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The paper discusses the Enron scandal from a mainly financial standpoint and deals with what the Arthur Anderson accounting firm did wrong and the consequences that came from their accounting errors. The paper looks at the concept of business ethics that is still unclear to many companies and employees and shows how companies must learn from the mistakes of Enron and have a sound policy in place. The paper also examines the responsibility businesses have for society and the lack of Enron's social responsibility.
Sample of Sources Used:
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- Borger, J., & Teather, D. (2002). As Enron scandal spreads, US starts to question cash for influence culture. Guardian Unlimited. from http://www.guardian.co.uk/enron/ story/0,11337,63416400.html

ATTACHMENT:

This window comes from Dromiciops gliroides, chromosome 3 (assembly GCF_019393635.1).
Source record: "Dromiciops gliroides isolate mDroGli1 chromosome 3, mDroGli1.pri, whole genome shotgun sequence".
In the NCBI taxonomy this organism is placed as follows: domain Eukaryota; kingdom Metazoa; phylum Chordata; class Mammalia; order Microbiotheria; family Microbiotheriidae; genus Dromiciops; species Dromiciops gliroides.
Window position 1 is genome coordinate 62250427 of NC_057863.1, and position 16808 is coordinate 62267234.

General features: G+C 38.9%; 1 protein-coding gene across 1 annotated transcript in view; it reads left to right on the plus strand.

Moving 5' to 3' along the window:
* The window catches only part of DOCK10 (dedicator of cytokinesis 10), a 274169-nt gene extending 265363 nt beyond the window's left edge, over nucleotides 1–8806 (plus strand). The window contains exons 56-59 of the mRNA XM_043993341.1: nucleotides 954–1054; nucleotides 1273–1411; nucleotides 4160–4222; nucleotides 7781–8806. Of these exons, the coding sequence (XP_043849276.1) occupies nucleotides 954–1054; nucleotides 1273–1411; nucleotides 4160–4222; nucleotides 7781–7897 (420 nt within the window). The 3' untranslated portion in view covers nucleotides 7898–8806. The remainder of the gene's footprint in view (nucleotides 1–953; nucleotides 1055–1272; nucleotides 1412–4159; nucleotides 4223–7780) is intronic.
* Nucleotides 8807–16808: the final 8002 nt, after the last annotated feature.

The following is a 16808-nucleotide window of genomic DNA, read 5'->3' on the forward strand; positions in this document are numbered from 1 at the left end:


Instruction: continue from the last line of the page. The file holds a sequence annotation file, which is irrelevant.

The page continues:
- Conway, M.M., Green, J.C., & Currinder, M. (2002). Interest group money in elections. In AJ Ogler & BA Loomis (Eds). Interest Group Politics. (6th ed). Washington, DC: CQ Press.
- Donaldson, T. & Gini, A.R. (1984). Case Studies in Business Ethics. 2nd ed. New Jersey: Prentice-Hall.
- Feinberg, L. (2002). The Enron scandal: the real crime. Retrieved from http://www.home .clear.net.nz/pages/cpa/news/enron.htm
Cite this Research Paper:
Business Ethics (2007, May 22) Retrieved August 17, 2019, from https://www.academon.com/research-paper/business-ethics-95404/
"Business Ethics" 22 May 2007. Web. 17 August. 2019. <https://www.academon.com/research-paper/business-ethics-95404/>